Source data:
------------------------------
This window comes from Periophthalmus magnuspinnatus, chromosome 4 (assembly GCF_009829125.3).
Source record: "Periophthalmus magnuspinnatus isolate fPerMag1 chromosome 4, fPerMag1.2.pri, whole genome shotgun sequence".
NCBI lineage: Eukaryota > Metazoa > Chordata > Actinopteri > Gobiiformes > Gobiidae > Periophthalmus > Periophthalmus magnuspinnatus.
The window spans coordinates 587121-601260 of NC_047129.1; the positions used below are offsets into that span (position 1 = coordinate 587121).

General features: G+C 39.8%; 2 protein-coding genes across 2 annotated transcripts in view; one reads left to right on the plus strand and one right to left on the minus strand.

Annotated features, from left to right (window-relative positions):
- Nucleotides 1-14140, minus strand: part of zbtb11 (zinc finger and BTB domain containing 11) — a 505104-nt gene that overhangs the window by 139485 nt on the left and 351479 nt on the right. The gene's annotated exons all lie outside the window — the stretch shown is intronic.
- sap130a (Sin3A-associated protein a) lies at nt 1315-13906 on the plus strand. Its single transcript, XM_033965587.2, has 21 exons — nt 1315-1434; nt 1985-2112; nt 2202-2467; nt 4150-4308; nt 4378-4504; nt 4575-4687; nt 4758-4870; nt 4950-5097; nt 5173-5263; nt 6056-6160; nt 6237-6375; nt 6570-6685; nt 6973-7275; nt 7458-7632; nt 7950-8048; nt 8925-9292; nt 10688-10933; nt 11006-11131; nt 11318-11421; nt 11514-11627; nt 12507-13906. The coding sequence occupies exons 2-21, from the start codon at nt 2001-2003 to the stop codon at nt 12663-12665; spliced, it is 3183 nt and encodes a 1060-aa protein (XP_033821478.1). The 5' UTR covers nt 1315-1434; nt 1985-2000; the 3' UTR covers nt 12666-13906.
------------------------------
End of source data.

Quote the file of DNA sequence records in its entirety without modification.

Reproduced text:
This window comes from Periophthalmus magnuspinnatus, chromosome 4 (assembly GCF_009829125.3).
Source record: "Periophthalmus magnuspinnatus isolate fPerMag1 chromosome 4, fPerMag1.2.pri, whole genome shotgun sequence".
NCBI lineage: Eukaryota > Metazoa > Chordata > Actinopteri > Gobiiformes > Gobiidae > Periophthalmus > Periophthalmus magnuspinnatus.
The window spans coordinates 587121-601260 of NC_047129.1; the positions used below are offsets into that span (position 1 = coordinate 587121).

General features: G+C 39.8%; 2 protein-coding genes across 2 annotated transcripts in view; one reads left to right on the plus strand and one right to left on the minus strand.

Annotated features, from left to right (window-relative positions):
- Nucleotides 1-14140, minus strand: part of zbtb11 (zinc finger and BTB domain containing 11) — a 505104-nt gene that overhangs the window by 139485 nt on the left and 351479 nt on the right. The gene's annotated exons all lie outside the window — the stretch shown is intronic.
- sap130a (Sin3A-associated protein a) lies at nt 1315-13906 on the plus strand. Its single transcript, XM_033965587.2, has 21 exons — nt 1315-1434; nt 1985-2112; nt 2202-2467; nt 4150-4308; nt 4378-4504; nt 4575-4687; nt 4758-4870; nt 4950-5097; nt 5173-5263; nt 6056-6160; nt 6237-6375; nt 6570-6685; nt 6973-7275; nt 7458-7632; nt 7950-8048; nt 8925-9292; nt 10688-10933; nt 11006-11131; nt 11318-11421; nt 11514-11627; nt 12507-13906. The coding sequence occupies exons 2-21, from the start codon at nt 2001-2003 to the stop codon at nt 12663-12665; spliced, it is 3183 nt and encodes a 1060-aa protein (XP_033821478.1). The 5' UTR covers nt 1315-1434; nt 1985-2000; the 3' UTR covers nt 12666-13906.